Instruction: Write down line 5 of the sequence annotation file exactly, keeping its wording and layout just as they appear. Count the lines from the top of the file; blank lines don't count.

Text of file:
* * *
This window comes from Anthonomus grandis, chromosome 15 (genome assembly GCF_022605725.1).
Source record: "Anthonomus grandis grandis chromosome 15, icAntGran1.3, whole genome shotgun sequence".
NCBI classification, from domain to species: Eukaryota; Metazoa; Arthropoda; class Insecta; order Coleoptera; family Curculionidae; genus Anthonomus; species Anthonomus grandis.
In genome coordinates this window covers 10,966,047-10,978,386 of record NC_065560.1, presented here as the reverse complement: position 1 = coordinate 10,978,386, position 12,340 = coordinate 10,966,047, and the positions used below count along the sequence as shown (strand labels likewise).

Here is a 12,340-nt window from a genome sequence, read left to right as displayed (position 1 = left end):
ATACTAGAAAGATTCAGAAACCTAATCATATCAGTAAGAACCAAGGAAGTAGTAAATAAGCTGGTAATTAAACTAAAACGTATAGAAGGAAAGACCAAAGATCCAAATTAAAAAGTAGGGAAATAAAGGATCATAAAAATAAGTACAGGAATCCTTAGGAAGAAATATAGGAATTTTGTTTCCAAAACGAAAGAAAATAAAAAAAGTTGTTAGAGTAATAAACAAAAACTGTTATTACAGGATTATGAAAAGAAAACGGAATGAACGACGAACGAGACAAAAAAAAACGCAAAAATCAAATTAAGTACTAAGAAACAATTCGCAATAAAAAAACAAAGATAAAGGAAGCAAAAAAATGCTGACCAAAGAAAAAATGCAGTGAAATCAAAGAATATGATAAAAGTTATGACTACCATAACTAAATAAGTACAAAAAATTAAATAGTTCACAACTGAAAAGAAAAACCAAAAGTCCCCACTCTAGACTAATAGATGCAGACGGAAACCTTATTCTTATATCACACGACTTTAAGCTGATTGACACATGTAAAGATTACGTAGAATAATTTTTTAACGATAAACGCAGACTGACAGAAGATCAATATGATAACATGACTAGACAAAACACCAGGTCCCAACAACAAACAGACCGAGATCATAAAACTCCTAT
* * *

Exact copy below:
Here is a 12,340-nt window from a genome sequence, read left to right as displayed (position 1 = left end):